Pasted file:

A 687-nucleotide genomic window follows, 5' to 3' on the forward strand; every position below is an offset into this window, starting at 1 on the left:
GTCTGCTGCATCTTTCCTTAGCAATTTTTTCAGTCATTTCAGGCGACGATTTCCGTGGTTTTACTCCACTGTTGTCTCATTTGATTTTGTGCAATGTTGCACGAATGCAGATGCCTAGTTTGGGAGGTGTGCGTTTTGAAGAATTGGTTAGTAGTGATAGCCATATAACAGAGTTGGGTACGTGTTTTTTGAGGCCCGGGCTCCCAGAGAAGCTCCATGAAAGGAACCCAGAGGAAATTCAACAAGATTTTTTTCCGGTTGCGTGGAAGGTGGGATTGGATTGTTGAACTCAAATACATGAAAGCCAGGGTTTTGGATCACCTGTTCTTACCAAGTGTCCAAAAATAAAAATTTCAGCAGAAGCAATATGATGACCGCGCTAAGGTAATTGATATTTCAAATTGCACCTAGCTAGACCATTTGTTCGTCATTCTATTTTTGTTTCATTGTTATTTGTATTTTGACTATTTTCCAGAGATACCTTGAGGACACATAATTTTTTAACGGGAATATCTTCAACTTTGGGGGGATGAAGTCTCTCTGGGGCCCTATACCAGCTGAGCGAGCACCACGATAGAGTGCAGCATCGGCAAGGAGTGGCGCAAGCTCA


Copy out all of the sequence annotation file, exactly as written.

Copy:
A 687-nucleotide genomic window follows, 5' to 3' on the forward strand; every position below is an offset into this window, starting at 1 on the left:
GTCTGCTGCATCTTTCCTTAGCAATTTTTTCAGTCATTTCAGGCGACGATTTCCGTGGTTTTACTCCACTGTTGTCTCATTTGATTTTGTGCAATGTTGCACGAATGCAGATGCCTAGTTTGGGAGGTGTGCGTTTTGAAGAATTGGTTAGTAGTGATAGCCATATAACAGAGTTGGGTACGTGTTTTTTGAGGCCCGGGCTCCCAGAGAAGCTCCATGAAAGGAACCCAGAGGAAATTCAACAAGATTTTTTTCCGGTTGCGTGGAAGGTGGGATTGGATTGTTGAACTCAAATACATGAAAGCCAGGGTTTTGGATCACCTGTTCTTACCAAGTGTCCAAAAATAAAAATTTCAGCAGAAGCAATATGATGACCGCGCTAAGGTAATTGATATTTCAAATTGCACCTAGCTAGACCATTTGTTCGTCATTCTATTTTTGTTTCATTGTTATTTGTATTTTGACTATTTTCCAGAGATACCTTGAGGACACATAATTTTTTAACGGGAATATCTTCAACTTTGGGGGGATGAAGTCTCTCTGGGGCCCTATACCAGCTGAGCGAGCACCACGATAGAGTGCAGCATCGGCAAGGAGTGGCGCAAGCTCA